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12 Common Lighting Mistakes and How to Avoid Them

four-light-bulbs

Light affects health and mood, but it also plays a significant role in comfort and decoration. A poorly lit interior, dark rooms or neglected details can influence your appreciation of a room or your entire home!

We have listed 12 common lighting mistakes for you.

Mistake #1: Buy LEDs that cannot be used with a dimmer

LED bulbs use 80% less energy than regular bulbs and last 25 times longer. No wonder why they’ve overtaken the market.

LED bulbs come in all shapes and sizes and offer excellent colour accuracy to achieve the desired shade of white, from cool to warm.

However, not all LED bulbs or pot lights offer dimming capabilities despite their unique abilities. And nothing is more annoying than dealing with a single light intensity that cannot be adapted according to the time of day or the activity.

This common mistake can be trivial for single bulbs, but it can get expensive if it’s pot lights.

To avoid this mistake, the rule of thumb: make sure the LED lights you buy are dimmable. Always.

This information can be found on the product packaging and will save you a lot of trouble.

Mistake #2: Omit lighting in closets or walk-ins

Omitting lighting in a closet or walk-in closet should be illegal. The only reason to justify such an omission is that you have tinkered with said storage space yourself and are not an electrician.

Otherwise, it’s a must.

These storage spaces are full of crannies where clothes, jewelry, shoes and other ties can be piled up. 

When there is insufficient light, it is easy to lose these tiny items or misplace them for months or even years. The only way to find them will be by conducting a thorough cleaning. 

In addition, walk-in and closet lights add convenience as you will be able to get dressed in the morning without needing to turn on the bedroom light and wake up your loved one.

And speaking of walk-ins, here’s a free tip: add electrical outlets, even if you don’t see the need for them right away…

Maybe you’ll want to iron your shirt or dress in the walk-in closet. Or keep the electric toothbrush or shaver plugged in the bathroom closet to prevent these items from lying around on the counter. You’re welcome!

Mistake #3: Forget to add power outlets by the bed

The standard in interior design is to place the bed on the wall facing the door. Thus, when you enter a bedroom, this piece of furniture should be in the center of the room, in plain view.

With this information in mind, it is possible to plan and think about the present and future uses. In short, it’s easy to know where electrical outlets should go.

And electrical outlets, in a bedroom, you need at least one on each side of the bed.

bedroom-with-night-lamp

You may not be using a bedside lamp now, but it could eventually be handy. Those lights add flair or ambiance to the room, and they’re great if you ultimately want to read or do your crossword puzzles.

Plus, even though sleep experts don’t recommend having the phone in the bedroom, chances are you charge it (or would like to charge it) daily on your bedside table.

An electrical outlet on each side of the bed will come in handy sooner or later. How should you evaluate the distances between them? Calculate the space for a large bed in the master bedroom and a double bed in the other bedrooms (even if they only contain single beds).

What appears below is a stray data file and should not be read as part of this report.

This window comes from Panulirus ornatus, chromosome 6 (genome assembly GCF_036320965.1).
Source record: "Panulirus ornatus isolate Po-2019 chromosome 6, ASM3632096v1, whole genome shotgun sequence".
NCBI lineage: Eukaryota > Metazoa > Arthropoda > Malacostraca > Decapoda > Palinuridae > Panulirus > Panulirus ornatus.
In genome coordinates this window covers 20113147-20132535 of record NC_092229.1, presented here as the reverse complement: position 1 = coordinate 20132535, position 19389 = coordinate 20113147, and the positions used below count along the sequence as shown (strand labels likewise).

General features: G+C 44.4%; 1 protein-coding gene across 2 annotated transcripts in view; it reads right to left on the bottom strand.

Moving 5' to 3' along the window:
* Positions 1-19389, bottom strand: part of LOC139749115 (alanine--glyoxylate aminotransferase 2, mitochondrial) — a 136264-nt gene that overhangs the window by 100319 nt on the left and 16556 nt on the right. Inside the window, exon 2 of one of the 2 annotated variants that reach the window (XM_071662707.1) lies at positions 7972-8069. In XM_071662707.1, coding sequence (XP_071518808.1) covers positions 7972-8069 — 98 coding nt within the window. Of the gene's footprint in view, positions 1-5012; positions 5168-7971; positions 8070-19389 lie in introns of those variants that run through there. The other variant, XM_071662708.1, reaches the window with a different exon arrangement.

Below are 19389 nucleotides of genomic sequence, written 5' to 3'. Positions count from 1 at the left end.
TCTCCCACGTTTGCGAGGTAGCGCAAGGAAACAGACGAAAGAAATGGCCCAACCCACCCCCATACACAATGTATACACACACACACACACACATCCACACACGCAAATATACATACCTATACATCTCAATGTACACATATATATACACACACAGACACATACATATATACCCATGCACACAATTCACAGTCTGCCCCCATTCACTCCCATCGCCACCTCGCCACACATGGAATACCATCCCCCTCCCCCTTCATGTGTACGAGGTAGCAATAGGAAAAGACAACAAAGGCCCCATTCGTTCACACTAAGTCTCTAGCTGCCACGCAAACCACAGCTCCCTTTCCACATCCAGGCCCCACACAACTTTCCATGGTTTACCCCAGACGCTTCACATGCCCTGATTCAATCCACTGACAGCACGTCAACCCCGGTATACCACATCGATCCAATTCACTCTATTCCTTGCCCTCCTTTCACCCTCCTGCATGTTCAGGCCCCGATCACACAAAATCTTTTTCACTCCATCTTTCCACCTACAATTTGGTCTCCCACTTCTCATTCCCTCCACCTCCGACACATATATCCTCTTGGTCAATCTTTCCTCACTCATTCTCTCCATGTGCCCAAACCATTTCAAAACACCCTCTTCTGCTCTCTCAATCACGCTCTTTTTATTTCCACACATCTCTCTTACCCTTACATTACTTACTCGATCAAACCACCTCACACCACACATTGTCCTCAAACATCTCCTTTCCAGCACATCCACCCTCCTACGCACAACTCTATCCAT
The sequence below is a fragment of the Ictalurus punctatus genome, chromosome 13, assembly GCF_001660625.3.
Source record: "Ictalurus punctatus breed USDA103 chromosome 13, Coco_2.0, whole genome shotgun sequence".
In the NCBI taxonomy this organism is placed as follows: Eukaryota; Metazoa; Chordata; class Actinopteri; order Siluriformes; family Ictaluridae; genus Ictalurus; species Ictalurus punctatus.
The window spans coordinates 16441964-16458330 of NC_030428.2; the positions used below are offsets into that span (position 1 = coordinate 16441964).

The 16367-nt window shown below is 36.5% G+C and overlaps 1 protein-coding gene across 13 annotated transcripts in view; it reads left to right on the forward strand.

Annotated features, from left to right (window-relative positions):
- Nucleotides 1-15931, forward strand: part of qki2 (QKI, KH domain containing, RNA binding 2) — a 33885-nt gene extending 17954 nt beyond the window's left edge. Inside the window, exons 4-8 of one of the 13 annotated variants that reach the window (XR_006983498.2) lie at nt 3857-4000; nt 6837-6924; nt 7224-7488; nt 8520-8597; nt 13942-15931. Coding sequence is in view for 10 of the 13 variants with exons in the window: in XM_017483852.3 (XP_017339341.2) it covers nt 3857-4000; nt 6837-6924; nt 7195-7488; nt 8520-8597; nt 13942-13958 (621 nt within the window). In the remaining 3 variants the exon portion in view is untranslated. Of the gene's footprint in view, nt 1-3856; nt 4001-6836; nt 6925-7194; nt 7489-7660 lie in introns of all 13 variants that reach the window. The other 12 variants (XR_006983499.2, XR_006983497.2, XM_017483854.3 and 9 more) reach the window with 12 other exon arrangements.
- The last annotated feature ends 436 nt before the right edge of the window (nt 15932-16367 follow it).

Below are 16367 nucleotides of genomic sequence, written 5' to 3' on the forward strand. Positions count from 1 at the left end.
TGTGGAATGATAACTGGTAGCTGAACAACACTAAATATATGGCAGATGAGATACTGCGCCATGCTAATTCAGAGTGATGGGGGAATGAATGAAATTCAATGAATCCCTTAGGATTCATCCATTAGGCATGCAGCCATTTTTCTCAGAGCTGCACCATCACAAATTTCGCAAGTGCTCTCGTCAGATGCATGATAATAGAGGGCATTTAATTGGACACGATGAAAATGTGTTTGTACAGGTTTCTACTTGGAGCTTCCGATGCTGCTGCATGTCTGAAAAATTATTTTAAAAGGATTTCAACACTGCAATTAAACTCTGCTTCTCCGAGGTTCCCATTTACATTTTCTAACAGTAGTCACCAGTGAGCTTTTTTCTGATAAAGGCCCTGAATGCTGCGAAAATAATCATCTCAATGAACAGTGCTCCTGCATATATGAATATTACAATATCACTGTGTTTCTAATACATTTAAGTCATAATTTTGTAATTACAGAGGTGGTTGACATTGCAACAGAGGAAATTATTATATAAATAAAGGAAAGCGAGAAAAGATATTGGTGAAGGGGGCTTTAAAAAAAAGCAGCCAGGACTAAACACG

This little detail will be very appreciated by everyone. In addition, it will save you from using power cords in the absence of electrical outlets nearby.

Mistake #4: Poorly plan your three-way switches

When it comes to lighting, here is what a three-way setup might look like.

What is a three-way?

Commonly called a “three-way” in electricity, this way of connecting the wires allows one light to be controlled by more than one switch.

We find this type of connection in the common rooms, such as the kitchen and the living room, and on both sides of a staircase so that you can turn on the light whether you are upstairs or downstairs.

Generally speaking, three-way connections are well executed by the electricians who carry out the lighting work in the house. But since no one is perfect, connection mistakes can happen, even in the most luxurious homes.

This error will not ruin your life but can certainly be an everyday irritant. A poorly positioned light that systematically forces you to cross a room or go down the stairs to turn it off or on is annoying, that’s for sure.

How to fix this

If you don’t want to redo the wiring, here’s a simple solution: smart light switches and dimmers that allow you to virtually create this type of connection.

How does it work? It’s simple. A good smart switch will allow you to set its parameters and choose for yourself what the physical product should do.

For example, you can create a device automation where you will select the device (a switch or a dimmer) and the condition (a single or double click) to trigger the desired action. Et voilà: your three-way will be created!

Mistake #5: Not enough three ways in the house

This common mistake echoes the previous one. Some three-ways can be deficient, but having too few three-ways in a house is certainly annoying.

The rule of thumb: large rooms (living room, kitchen, dining room, home theatre room, etc.), hallways and stairways should all have their own three-way installation.

Think about how you will move around a room. If a room has several accesses, make sure you can turn off the lights at the entrance to each access.

It is true that in some house configurations, the situation could look a bit crazy. Imagine the kitchen which has access to the living room, one to the veranda and one to the second floor… you would end up with an endless series of switches placed side by side.

The expert advice

To avoid having too many side-by-side switches, opt for smart light switches or dimmers on which you have programmed device automations. This way, you will be able to create all three ways virtually and only have one or two switches/dimmers to control the lighting in a room.

For example, a single click turns on one light, but a double click turns all the lights in the room on or off. Creating automations is simple; here’s how.

Mistake #6: Select poor quality dimmers

There’s nothing worse than conducting beautiful home renovations while using cheap materials. First, even though everyone tells you it doesn’t show, it does show.  Second, because lower-quality materials will degrade faster and last, you will feel it too after a short while.